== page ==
When looking for the latest investment opportunities in the healthcare arena, one major priority for many investors is information technology, IT.
A National Venture Capital Association recent survey showed that 61% of venture capitalists feel that investments in health IT will increase this year. By contrast, the survey shows that medical devices and biopharma are still less desirable as a health care investment prospect, a position that remained fairly consistent over the past several years as we have written in past blogs. As discussed in a recent article on MedCity News, ‘angel investors’ are also cautious about speculating in the medical device arena. The executive director of the Minnesota Angel Network described the investment outlook for medical devices, “worse than bleak”.
VCs are prospecting in the burgeoning information technology sector. Approximately two-thirds of venture capitalists anticipate an increase in technology initial public offerings this year as compared to 2011; only 18% expect more life science IPOs. During the third quarter of 2011, the number of venture capital life sciences deals decreased to its lowest level in almost three years, reports MoneyTree. Conversely, investment in health care-related IT increased about 20% to $460 million in 2010, according to a report from Dow Jones VentureSource.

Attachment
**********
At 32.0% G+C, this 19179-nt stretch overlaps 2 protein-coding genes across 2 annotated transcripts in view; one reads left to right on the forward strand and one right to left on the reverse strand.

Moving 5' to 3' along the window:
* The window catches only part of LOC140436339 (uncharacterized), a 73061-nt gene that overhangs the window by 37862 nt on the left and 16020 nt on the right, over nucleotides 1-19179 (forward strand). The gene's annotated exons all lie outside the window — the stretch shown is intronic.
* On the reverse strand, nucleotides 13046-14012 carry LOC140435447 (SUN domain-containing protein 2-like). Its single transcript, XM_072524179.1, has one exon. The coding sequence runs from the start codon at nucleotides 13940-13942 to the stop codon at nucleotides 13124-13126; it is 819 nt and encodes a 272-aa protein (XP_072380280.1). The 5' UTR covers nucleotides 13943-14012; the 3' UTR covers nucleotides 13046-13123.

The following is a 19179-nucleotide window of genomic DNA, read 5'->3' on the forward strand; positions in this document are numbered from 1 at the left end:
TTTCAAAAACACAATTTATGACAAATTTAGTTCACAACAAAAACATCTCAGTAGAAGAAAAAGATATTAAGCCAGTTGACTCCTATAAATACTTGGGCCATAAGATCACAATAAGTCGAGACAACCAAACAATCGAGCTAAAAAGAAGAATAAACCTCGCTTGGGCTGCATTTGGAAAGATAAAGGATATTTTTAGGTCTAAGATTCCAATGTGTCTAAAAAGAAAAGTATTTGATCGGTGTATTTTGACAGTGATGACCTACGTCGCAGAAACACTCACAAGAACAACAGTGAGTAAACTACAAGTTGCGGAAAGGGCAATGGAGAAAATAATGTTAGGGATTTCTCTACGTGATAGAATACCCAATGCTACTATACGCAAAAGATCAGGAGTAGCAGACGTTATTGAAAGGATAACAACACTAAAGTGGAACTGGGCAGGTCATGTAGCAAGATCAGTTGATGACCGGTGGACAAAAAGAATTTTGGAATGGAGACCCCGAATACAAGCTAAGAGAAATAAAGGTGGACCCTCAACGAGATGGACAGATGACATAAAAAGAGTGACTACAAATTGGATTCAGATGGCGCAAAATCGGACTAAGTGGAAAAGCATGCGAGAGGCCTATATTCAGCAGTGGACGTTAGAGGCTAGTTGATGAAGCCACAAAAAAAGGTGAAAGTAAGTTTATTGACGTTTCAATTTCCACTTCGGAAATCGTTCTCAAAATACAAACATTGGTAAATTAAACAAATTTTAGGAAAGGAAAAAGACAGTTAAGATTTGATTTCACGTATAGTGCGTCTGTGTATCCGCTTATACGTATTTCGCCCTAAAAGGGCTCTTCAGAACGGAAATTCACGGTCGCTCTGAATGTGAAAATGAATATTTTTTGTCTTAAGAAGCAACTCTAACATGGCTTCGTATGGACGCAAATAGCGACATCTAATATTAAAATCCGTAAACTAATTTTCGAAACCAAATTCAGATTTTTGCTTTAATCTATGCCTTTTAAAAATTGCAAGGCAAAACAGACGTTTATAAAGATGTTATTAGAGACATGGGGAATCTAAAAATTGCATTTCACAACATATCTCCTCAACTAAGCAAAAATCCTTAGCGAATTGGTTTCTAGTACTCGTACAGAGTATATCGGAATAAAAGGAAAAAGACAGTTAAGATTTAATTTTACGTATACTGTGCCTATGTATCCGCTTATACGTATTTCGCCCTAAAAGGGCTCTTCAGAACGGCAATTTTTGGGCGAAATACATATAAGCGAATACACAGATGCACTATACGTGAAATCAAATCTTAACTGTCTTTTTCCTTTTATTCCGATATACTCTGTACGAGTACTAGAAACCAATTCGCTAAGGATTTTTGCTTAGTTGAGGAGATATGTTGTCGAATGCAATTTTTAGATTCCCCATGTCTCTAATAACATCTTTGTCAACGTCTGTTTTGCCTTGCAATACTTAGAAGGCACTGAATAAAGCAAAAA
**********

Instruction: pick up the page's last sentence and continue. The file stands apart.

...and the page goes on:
Why are investors switching their focus from devices and drugs? Health IT is a hot area, in large part, due to federal and state incentive programs for implementing electronic health records technology (thus, increasing first-time users) and the various ways in which providers can work together to integrate systems (impacting changes in IT vendors and products). Other industry analysts point to cost efficacy; while medical apparatus and pharmaceuticals are seen as cost-increasing, medical IT is viewed as cost-reducing. While normally perceived as an industry asset, IT/cost reduction is a must as we enter the era of increasing government supervision on Medicare and Medicaid spending and integrated delivery systems such as ACOs.
While cutting high overhead costs, health IT is also expected to increase efficiency by improving patient-monitoring, augmenting clinical support for medical personnel and streamlining communication among healthcare providers, patients and payers.